Depression

Patient Health Questionnaire (9-item): PHQ-9

Adherence

Medication Possession Ratio (MPR)

Morisky Medication Adherence Scale (MMAS-8)

Oral Hypoglycemic Agent (OHA) adherence

Quality of life

EuroQol

Renal function

Renal function will be assessed on the basis of ACR and estimated glomerular filtration rate (eGFR) [17, 18], and the decline of renal function is defined as ACR ≥ 30 mg/g creatinine and eGFR < 60 mLmin−11.73 m−2.

Depression

Depression will be assessed by using the Patient Health Questionnaire-9 (PHQ-9). The PHQ-9 is widely used in patients with chronic diseases, including diabetes [8]. On the basis of a previous study [11], we operationally define participants with PHQ-9 scores ≥ 10 as having depressive symptoms. The reliability and validity of the Japanese version of PHQ-9 have been established [19]. In this study, we define depression as having clinical diagnosis (DSM-5, American Psychiatric Association) [20] or having both severe depressive symptoms and receiving antidepressant.

Medication adherence

Medication adherence will be assessed by using the medication possession ratio (MPR). The MPR is defined as the ratio of the number of days prescribed per 365 days based on medical records. The MPR is used as an indicator for adherence improvement programs [21, 22]. In this study, we operationally define low adherence as < 80 % because a previous study reported that the mean adherence ranged between 78 % and 82 % [23]. Medication adherence will also be assessed by using the Japanese version of the Morisky Medication Adherence Scores (MMAS-8). MMAS-8 is an eight-item self-reporting measure of medication-taking behavior [24, 25]. The first seven items have a dichotomous response (yes or no); the eighth item has a five-point Likert scale response. The total score of MMAS-8 ranges from 0 to 8. A higher score represents a higher adherence to medication. In addition, a single-question Oral Hypoglycemic Agent (OHA) adherence scale will be used specifically to assess adherence to hypoglycemic medication [23]. The question is, “On average, how would you rate your ability to take all your diabetes medications as your doctor prescribed?,” answered with a five-point Likert scale (very poor, poor, fair, good, very good, and excellent).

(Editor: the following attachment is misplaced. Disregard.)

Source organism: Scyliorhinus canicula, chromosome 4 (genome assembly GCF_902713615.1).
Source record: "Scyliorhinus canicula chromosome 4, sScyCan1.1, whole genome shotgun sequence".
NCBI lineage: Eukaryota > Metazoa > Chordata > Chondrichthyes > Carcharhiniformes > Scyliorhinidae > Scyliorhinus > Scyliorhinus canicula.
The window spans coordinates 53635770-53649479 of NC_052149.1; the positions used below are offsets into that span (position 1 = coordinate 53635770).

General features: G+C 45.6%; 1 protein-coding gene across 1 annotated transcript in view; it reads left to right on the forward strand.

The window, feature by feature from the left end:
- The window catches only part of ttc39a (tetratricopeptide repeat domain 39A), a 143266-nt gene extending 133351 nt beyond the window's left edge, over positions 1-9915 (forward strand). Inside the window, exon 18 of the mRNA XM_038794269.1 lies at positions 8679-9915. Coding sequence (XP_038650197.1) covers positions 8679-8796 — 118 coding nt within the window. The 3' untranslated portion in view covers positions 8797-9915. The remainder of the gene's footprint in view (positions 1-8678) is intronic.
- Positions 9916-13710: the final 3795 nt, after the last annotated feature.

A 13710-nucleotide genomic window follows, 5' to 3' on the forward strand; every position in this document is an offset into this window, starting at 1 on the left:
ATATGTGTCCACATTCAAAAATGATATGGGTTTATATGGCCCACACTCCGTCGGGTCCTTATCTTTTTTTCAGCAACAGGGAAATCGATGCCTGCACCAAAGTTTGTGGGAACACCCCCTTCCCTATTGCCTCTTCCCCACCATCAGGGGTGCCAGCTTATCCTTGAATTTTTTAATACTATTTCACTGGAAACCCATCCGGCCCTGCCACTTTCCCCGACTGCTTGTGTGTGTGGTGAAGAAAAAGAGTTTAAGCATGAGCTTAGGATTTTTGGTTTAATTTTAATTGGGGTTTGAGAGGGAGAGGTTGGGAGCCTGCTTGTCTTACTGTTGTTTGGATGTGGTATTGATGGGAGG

Quality of life

The quality of life of patients will be assessed by using EuroQol. EuroQol is a generic measure of the respondents’ health-related quality of life and utility values [26, 27]. The questionnaire consists of five items covering the areas of mobility, self-care, usual activities, pain/discomfort, and anxiety/depression (EQ-5D). Each item has three levels: no problems, some problems, or extreme problems. The EQ-5D scores are converted to a single index value (ranging from 0 for the worst health state to 1 for the best health state) [27]. A higher score represents a higher quality of life. The reliability and validity of the Japanese version have been established [28], and used in patients with diabetes in Japan [29].